We cleared Sandy Hook and secured the boat. George gave me a lift to the airport. We didn't speak in the car. At the gate George paid me, we shook hands and parted ways, two stubborn men watching a friendship dissolve. Sitting on the plane I realized I had made a stupid mistake. In the end, the forecast was of no significance. What did matter was that I failed to accommodate my friend's feelings.

Thoughts on Long-Range Weather Forecasting

I have replayed the incident that occurred on George's boat many times in my mind, trying to analyze why I reacted so strongly to the decision to delay our departure. It boils down to experience and philosophy. The simple truth is that long-range weather forecasts, even the best that you can buy, are rarely accurate. Secondly, and more importantly, a basic tenet of offshore sailing is that you must strive to be self-sufficient. Obtaining the best weather information is a vital part of the equation when preparing for a passage, but it is just that, a part of the equation. As a skipper you must be prepared to deal with changing conditions, it is much less prudent to depart with an uncertain forecast than to depart and be locked into a weather forecast that might not pan out.

General route planning, which always takes weather into consideration, is more important than obtaining long-range forecasts. I consult pilot charts before every passage over 500 miles. These charts contain a wealth of information about currents, prevailing winds, likely sea states, temperature ranges, etc. Pilot charts can be wildly inaccurate in the short-range, but in the long- range, they are highly dependable. Like all forecasts, you play the averages.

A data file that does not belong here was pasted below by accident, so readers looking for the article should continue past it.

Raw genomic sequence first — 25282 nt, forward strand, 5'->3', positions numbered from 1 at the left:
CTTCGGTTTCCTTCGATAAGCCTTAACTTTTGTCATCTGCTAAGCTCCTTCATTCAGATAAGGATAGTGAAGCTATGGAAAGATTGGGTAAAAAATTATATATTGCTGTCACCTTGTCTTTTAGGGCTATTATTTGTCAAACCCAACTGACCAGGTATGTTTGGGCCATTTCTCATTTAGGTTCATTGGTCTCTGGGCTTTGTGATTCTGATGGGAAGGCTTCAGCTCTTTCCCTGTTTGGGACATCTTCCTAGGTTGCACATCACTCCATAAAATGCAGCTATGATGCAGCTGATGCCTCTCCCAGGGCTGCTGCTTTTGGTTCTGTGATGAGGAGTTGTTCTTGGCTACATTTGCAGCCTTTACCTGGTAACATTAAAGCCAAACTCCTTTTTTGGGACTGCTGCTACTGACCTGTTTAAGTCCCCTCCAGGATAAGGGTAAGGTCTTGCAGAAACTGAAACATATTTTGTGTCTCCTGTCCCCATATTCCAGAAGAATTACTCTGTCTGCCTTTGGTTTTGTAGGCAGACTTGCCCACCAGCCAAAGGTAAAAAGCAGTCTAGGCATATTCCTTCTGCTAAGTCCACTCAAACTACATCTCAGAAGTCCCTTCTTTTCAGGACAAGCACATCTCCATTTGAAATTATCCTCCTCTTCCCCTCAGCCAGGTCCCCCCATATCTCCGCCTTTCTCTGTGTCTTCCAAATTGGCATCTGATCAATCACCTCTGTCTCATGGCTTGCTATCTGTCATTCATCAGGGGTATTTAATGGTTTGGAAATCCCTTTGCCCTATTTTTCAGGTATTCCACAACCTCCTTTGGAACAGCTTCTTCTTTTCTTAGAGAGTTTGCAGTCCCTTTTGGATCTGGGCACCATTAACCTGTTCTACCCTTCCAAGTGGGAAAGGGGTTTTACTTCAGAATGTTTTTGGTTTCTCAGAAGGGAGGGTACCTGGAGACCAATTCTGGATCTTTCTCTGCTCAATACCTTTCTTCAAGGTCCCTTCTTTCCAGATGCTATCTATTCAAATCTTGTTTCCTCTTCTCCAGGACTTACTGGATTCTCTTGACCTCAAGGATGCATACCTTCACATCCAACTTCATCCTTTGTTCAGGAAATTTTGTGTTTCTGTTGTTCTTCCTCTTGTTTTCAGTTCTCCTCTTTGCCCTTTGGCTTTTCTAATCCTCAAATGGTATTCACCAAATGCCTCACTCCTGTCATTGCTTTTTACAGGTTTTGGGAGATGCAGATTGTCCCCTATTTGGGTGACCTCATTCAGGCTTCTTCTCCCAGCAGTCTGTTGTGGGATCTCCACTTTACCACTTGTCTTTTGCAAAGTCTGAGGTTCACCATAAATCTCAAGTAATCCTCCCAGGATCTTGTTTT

I also obtain the best possible local and yes, even long range forecasts before I depart. Tropical storm considerations are another matter completely, but these storms are so well publicized it is difficult for one to sneak up on you. Of course, we all know, as was the case with Hurricane Lenny, even the best forecasts can be deadly inaccurate.

It must be stated that weather fax, SSB, and satellite communications dramatically improve the usefulness of all forecasts. Indeed, these forecasts can be updated regularly and received aboard so they are no longer "long-range forecasts," but more-accurate, short-range predictions. If current weather information is vital to you when offshore, I recommend investing in a top-quality fax receiver and taking the time to learn how to interpret the information and weather charts yourself.